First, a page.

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Abraham Lincoln, Volume 2 (of 2) by Herndon

With headquarters at Fort Monroe

"Weary with the stories of state, he goes to seek the relaxation of amusement at the theatre; sees the gay crowd as he passes in; is cheered and graciously smiled upon by fair women and brave men; beholds the gorgeous paraphernalia of the stage, the brilliantly lighted scene, the arched ceiling, with its grotesque and inimitable figuring to heighten the effect and make the occasion one of unalloyed pleasure. The hearts of the people beat in unison with his over a redeemed and ransomed land. A pause in the play--a faint pistol shot is heard. No one knows its significance save the hellish few who are in the plot. A wild shriek, such as murder wrings from the heart of woman, follows: the proud form of Mr. Lincoln has sunk in death. The scene is changed to a wild confusion such as no poet can describe, no painter delineate. Well might the murdered have said and oft repeated:

"Tis the wink of an eye,'tis the draught of a breath, From the blossom of health to the paleness of death, From the gilded saloon to the bier and the shroud,-- Oh, why should the spirit of mortal be proud?"

[From a speech by Hon. Lawrence Weldon, at a bar-meeting held in the United States Court at Springfield, Ills., in June, 1865.]


An interesting recollection of Lincoln comes from the pen of Colonel LeGrand B. Cannon, of New York. One cannot fail to be impressed with the strength of the side-light thrown by these reminiscences on a life as peculiar, in some respects, as it was grand and unique in others:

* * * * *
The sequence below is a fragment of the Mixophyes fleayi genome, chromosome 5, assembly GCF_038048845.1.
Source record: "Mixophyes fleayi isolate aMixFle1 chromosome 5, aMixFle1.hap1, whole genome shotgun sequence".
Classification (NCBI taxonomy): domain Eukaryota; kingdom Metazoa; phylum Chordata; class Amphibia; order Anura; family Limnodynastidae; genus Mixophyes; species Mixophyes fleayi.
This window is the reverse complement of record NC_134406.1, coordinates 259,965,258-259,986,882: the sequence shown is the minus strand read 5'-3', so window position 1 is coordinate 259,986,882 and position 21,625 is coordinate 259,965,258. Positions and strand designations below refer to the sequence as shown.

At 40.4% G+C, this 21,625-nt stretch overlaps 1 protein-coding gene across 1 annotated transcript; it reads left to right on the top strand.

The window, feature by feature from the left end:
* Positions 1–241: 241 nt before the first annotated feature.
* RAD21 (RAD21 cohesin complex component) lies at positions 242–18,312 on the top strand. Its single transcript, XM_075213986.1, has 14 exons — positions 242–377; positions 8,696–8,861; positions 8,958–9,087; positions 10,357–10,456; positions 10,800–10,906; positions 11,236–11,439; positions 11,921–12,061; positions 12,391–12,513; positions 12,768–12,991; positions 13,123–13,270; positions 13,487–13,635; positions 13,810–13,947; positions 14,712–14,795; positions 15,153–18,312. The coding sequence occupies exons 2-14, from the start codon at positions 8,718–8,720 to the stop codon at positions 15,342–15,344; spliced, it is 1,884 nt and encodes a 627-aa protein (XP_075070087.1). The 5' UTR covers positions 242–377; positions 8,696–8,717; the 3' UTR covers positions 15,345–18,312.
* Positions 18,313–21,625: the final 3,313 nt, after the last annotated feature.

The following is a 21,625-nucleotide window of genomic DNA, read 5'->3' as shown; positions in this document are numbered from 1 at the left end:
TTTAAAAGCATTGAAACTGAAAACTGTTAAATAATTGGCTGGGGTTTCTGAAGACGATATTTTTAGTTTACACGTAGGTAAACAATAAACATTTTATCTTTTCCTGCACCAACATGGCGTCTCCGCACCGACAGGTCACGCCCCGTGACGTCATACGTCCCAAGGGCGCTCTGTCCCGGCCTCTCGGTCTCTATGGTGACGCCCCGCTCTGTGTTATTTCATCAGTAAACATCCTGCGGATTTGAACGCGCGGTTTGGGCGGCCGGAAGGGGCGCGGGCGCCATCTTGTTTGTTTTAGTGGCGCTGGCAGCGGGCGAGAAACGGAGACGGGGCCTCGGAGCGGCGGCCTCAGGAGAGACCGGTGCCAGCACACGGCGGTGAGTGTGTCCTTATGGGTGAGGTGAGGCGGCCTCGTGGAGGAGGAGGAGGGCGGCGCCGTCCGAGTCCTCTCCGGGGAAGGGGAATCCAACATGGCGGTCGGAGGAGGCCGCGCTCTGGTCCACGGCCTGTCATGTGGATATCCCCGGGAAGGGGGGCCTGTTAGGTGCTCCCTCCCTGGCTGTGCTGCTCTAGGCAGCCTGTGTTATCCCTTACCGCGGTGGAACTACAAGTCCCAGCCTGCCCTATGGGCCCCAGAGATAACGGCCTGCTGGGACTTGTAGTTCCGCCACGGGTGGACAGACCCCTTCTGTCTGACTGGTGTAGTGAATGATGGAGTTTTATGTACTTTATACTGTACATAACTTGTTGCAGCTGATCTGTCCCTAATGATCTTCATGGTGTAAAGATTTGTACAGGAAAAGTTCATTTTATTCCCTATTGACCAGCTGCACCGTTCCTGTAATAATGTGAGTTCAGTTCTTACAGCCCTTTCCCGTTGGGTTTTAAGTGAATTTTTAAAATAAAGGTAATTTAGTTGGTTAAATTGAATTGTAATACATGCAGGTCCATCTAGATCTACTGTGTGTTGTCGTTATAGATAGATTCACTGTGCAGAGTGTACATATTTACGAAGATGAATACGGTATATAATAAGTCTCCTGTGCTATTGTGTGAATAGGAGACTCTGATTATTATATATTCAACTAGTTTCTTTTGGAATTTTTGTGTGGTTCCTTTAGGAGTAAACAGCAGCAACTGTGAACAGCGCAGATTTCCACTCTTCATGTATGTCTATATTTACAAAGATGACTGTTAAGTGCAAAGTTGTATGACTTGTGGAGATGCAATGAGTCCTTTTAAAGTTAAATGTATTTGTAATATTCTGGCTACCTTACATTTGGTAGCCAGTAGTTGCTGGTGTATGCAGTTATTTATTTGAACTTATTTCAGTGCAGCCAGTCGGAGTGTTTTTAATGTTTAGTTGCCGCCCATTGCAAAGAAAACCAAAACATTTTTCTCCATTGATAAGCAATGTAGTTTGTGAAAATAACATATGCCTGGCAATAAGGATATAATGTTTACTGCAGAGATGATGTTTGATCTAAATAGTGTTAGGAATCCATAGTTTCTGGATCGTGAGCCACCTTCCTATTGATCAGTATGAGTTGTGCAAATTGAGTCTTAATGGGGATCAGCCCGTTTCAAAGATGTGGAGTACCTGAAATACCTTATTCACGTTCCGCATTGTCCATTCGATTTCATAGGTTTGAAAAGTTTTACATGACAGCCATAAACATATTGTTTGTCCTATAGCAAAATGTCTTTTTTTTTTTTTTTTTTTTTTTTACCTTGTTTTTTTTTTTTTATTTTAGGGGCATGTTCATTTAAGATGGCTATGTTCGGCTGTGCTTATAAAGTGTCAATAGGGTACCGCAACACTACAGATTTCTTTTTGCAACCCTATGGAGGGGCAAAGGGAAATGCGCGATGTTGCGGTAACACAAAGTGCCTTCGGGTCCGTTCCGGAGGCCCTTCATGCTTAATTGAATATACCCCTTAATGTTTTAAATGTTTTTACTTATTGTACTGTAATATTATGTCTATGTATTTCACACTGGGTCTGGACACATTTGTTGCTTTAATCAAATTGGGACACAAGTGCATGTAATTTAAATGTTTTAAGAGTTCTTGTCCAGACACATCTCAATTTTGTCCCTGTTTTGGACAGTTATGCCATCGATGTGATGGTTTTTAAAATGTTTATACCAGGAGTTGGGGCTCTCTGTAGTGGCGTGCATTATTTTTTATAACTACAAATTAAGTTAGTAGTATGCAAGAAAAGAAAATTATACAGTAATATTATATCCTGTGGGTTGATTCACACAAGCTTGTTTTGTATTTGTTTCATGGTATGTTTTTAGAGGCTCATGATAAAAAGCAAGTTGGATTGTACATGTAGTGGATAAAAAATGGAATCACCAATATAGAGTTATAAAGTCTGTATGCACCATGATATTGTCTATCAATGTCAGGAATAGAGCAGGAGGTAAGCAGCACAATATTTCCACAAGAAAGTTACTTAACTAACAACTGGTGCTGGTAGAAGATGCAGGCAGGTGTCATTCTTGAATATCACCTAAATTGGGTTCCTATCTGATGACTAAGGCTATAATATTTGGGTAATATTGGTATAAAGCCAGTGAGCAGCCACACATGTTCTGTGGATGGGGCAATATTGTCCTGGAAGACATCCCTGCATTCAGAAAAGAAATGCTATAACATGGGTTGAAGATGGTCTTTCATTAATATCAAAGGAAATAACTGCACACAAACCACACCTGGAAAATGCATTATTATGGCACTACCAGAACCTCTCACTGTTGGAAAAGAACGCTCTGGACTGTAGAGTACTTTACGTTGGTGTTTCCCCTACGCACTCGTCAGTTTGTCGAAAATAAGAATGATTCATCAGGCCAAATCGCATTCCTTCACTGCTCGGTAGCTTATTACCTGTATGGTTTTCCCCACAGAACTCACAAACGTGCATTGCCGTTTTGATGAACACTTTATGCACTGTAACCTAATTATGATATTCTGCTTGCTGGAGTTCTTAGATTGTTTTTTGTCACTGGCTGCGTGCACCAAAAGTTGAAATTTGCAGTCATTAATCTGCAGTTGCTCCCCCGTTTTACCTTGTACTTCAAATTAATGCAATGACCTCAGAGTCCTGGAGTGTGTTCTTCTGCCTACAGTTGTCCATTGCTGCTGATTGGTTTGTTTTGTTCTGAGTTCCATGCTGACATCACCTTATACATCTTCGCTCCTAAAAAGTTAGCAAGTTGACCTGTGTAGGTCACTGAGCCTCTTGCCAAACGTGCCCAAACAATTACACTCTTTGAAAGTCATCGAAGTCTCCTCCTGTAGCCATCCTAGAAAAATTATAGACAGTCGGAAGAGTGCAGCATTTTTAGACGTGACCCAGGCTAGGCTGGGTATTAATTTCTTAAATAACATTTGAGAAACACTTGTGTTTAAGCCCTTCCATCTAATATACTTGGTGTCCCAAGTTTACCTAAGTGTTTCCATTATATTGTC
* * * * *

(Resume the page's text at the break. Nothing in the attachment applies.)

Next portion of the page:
"It was my great good fortune," relates Colonel Cannon, "to know something of Mr. Lincoln distinct from his official life. Intensely in earnest I entered the service at the opening of the Rebellion as a staff officer in the regular army and was assigned to the Department of Virginia, with headquarters at Fort Monroe. Major-General Wool was in command of the Department, and I was honored by him as his chief of-staff, and enjoyed his entire confidence. It was the only gate open for communication with the rebel government, and General Wool was the agent for such intercourse.

"In the early stages of the war there was a want of harmony between the army and navy about us which seriously embarrassed military operations, resulting in the President and Secretaries Chase and Stanton coming to Fort Monroe to adjust matters. Domestic comforts were limited at headquarters, and the President occupied my room. I was (in accordance with military etiquette) assigned to him as 'Aide-in-Waiting' and Secretary. Although I had frequently met the President as 'Bearer of Dispatches,' I was not a little prejudiced, and a good deal irritated, at the levity which he was charged with indulging in. In grave matters, jesting and frolicking seemed to me shocking, with such vital matters at stake, and I confess to thinking of Nero.

"But all this changed when I came to know him; and I very soon discerned that he had a sad nature; but that, although a terrible burden, his sadness did not originate in his great official responsibilities. I had heard that his home was not pleasant, but did not know that there was more beyond it.

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